Plans for a distillery, visitor centre and restaurant in Cowal have been given the go-ahead by council chiefs.
Portavadie Distillers and Blenders’ application was awarded planning permission by Argyll and Bute Council planning officers after two members of the public expressed their support.
The new facilities will be based at the ‘ghost village’ at Polphail, near Portavadie, and will also include parking for 31 cars.
The village was built in the 1970s to house workers during the construction of a new oil platform off the coast of Portavadie, but ultimately the accommodation was never occupied, and the buildings had been demolished by 2016.
A planning officer said in a handling report: “The main public visitor entrance to the distillery is designed to be of a minimal scale and obvious on arrival.
“The visitor building steps back from the road side to form a small plaza with a stone wall leading to the entrance door.
“An entrance canopy would connect perpendicular to the first building and continue through the buildings linking them together and forming an internal street with a view of the copper still at the end.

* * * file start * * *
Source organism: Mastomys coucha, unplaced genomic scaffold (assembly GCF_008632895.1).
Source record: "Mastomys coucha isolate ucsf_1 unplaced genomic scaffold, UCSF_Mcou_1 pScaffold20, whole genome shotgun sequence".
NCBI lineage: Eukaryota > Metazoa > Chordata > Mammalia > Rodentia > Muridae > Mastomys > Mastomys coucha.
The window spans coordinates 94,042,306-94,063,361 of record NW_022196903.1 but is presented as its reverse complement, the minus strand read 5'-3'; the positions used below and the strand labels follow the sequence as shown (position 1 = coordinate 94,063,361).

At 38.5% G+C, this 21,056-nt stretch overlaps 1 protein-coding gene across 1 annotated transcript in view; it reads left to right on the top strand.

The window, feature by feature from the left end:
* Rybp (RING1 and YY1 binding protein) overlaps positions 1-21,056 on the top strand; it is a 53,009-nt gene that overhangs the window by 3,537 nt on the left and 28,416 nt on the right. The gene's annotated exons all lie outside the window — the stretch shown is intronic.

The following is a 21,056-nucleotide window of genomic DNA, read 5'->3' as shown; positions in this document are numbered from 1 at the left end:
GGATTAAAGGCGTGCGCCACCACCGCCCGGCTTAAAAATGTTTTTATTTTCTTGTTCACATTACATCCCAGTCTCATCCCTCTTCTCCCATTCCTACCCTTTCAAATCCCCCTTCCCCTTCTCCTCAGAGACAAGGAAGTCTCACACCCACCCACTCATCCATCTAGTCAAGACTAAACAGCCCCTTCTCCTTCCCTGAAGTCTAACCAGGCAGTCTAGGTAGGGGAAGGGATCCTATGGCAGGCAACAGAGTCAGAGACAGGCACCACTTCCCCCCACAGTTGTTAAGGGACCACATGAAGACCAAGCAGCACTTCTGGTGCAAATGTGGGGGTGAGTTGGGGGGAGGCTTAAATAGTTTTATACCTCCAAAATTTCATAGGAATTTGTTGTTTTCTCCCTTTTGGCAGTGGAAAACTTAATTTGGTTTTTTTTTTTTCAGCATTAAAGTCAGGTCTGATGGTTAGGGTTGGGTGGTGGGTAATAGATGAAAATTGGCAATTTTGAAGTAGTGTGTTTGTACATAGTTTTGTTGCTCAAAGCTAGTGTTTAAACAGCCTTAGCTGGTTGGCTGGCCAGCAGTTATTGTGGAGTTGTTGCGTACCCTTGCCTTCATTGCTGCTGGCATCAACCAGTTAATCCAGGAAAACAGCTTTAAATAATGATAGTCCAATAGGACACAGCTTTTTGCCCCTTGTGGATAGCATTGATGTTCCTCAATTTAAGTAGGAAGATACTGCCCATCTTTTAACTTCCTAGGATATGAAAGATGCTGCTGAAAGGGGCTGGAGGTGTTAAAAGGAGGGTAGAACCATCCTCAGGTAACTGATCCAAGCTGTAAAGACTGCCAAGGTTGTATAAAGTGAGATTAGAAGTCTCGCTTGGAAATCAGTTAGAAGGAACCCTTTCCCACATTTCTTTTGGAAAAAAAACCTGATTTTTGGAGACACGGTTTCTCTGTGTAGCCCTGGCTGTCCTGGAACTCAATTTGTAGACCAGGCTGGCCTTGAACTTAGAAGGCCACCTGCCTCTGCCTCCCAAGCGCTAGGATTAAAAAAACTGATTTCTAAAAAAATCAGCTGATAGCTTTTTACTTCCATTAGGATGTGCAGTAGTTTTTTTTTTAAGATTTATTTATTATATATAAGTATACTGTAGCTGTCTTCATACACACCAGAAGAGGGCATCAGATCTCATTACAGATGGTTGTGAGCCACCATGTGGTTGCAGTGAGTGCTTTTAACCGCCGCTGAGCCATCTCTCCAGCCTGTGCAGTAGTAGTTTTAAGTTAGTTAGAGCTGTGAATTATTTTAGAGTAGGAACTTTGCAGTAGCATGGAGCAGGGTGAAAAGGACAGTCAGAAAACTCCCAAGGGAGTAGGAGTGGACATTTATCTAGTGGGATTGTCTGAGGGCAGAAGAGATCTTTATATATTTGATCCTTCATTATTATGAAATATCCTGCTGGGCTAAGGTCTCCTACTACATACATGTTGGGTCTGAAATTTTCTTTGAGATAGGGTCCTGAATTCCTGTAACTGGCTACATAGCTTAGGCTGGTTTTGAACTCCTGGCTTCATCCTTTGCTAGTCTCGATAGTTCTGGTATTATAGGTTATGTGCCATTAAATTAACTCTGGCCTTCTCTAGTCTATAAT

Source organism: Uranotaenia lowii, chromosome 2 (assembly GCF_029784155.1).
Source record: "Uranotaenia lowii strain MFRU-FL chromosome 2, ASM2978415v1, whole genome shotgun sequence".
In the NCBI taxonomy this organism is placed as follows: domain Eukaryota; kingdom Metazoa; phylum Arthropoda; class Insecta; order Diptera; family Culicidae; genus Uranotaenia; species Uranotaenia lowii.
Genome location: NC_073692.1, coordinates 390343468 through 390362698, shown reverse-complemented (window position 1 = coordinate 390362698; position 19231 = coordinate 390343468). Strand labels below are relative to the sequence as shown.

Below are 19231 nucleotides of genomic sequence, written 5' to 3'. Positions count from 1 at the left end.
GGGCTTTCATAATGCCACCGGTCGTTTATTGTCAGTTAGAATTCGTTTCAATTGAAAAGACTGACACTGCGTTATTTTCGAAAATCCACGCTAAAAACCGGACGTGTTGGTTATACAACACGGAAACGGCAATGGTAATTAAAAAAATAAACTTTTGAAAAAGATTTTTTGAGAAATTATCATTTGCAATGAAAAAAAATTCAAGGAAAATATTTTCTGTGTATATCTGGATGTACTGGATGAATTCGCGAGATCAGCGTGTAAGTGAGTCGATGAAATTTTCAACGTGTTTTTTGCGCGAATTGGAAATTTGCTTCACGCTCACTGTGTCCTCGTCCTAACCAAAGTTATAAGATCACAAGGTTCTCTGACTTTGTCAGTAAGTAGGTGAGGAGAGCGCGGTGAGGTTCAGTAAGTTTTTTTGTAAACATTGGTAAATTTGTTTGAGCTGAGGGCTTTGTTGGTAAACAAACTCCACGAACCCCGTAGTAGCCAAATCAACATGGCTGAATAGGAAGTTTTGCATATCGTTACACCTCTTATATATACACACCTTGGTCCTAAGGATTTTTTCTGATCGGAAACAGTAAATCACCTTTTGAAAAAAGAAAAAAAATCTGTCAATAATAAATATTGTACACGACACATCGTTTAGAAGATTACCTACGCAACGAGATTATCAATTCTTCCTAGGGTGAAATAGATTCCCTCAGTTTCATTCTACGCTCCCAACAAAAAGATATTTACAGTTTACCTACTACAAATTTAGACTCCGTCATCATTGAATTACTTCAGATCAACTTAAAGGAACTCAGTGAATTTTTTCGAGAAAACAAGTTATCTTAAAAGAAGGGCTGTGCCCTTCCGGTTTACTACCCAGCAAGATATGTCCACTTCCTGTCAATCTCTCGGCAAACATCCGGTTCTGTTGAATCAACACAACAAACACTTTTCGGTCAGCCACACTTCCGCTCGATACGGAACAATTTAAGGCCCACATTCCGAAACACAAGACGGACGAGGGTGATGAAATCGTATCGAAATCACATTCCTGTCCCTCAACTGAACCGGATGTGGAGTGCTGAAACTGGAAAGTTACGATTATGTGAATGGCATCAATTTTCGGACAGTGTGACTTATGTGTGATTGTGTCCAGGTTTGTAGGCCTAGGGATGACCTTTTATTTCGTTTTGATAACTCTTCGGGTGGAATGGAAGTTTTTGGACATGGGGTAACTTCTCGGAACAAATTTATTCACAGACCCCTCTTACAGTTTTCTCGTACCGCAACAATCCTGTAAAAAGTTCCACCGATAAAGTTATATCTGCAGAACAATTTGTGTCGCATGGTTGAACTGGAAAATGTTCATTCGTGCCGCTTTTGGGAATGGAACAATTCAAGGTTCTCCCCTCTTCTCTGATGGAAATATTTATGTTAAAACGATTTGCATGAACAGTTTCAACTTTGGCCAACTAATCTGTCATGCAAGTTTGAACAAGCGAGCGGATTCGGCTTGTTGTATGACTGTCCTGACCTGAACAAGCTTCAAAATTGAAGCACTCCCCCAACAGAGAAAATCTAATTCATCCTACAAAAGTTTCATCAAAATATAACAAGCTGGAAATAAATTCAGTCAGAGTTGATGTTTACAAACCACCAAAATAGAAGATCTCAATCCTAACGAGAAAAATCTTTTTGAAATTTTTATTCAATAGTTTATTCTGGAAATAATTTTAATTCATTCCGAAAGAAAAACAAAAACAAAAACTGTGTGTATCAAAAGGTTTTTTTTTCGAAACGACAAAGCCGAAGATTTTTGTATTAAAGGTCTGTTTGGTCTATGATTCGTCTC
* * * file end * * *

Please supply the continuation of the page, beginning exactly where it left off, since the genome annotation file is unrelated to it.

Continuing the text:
“This clearly tells visitors what the function of the building is upon arrival and the internal link also serves to organise various spaces accessed directly from the corridor, including a retail shop, reception, tasting room and gathering space.
“A distillery tour route would begin at the gathering space to the end of the ‘street’. The tour would logically follow the process – beginning at the mash tun and mill; continuing to the washbacks; before reaching the copper stills, where views out across Loch Fyne to Tarbert can be seen.
“The working distillery would be a large bright, open space.
“The tour route would continue to the lower ground floor and end in the tasting room. Visitors would then have the option to return up the main stair and exit or continue through to the restaurant.”
The application site already has an existing application for a distillery and visitor centre which was awarded planning permission.
The officer added: “The current application varies the design of the building and proposes landscaping of the spoil heaps which are the remains of the former Polphail village.
“The building is now more contemporary in appearance and it uses the slope of the topography to create more height for pot stills whilst not raising the ridge of the building.
“It not only maximises the surrounding views out to Loch Fyne, but sensitively responds to views back towards the building as part of the coastline.”